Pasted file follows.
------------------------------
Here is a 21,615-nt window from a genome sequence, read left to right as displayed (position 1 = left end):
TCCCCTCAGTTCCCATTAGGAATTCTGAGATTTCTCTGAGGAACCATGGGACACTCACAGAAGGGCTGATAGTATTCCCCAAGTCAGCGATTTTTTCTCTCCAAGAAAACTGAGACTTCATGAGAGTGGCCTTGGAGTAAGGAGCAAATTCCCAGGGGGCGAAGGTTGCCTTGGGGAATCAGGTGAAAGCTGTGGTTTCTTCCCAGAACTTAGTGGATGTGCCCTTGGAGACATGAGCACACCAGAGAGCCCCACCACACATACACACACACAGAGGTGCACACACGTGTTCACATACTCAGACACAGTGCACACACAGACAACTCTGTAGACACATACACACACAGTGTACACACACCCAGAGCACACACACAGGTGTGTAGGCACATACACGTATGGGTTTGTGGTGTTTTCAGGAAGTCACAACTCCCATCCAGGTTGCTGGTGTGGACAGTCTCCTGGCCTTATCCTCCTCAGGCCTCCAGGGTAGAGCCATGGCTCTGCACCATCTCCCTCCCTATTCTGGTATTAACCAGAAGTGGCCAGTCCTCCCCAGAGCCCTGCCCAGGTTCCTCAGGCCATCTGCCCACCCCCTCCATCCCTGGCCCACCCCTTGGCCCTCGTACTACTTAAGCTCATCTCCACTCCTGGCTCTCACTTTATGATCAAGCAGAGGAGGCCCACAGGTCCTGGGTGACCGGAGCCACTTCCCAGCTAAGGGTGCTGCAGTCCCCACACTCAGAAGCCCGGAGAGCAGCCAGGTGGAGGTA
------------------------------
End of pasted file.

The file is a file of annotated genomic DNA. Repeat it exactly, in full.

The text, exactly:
Here is a 21,615-nt window from a genome sequence, read left to right as displayed (position 1 = left end):
TCCCCTCAGTTCCCATTAGGAATTCTGAGATTTCTCTGAGGAACCATGGGACACTCACAGAAGGGCTGATAGTATTCCCCAAGTCAGCGATTTTTTCTCTCCAAGAAAACTGAGACTTCATGAGAGTGGCCTTGGAGTAAGGAGCAAATTCCCAGGGGGCGAAGGTTGCCTTGGGGAATCAGGTGAAAGCTGTGGTTTCTTCCCAGAACTTAGTGGATGTGCCCTTGGAGACATGAGCACACCAGAGAGCCCCACCACACATACACACACACAGAGGTGCACACACGTGTTCACATACTCAGACACAGTGCACACACAGACAACTCTGTAGACACATACACACACAGTGTACACACACCCAGAGCACACACACAGGTGTGTAGGCACATACACGTATGGGTTTGTGGTGTTTTCAGGAAGTCACAACTCCCATCCAGGTTGCTGGTGTGGACAGTCTCCTGGCCTTATCCTCCTCAGGCCTCCAGGGTAGAGCCATGGCTCTGCACCATCTCCCTCCCTATTCTGGTATTAACCAGAAGTGGCCAGTCCTCCCCAGAGCCCTGCCCAGGTTCCTCAGGCCATCTGCCCACCCCCTCCATCCCTGGCCCACCCCTTGGCCCTCGTACTACTTAAGCTCATCTCCACTCCTGGCTCTCACTTTATGATCAAGCAGAGGAGGCCCACAGGTCCTGGGTGACCGGAGCCACTTCCCAGCTAAGGGTGCTGCAGTCCCCACACTCAGAAGCCCGGAGAGCAGCCAGGTGGAGGTA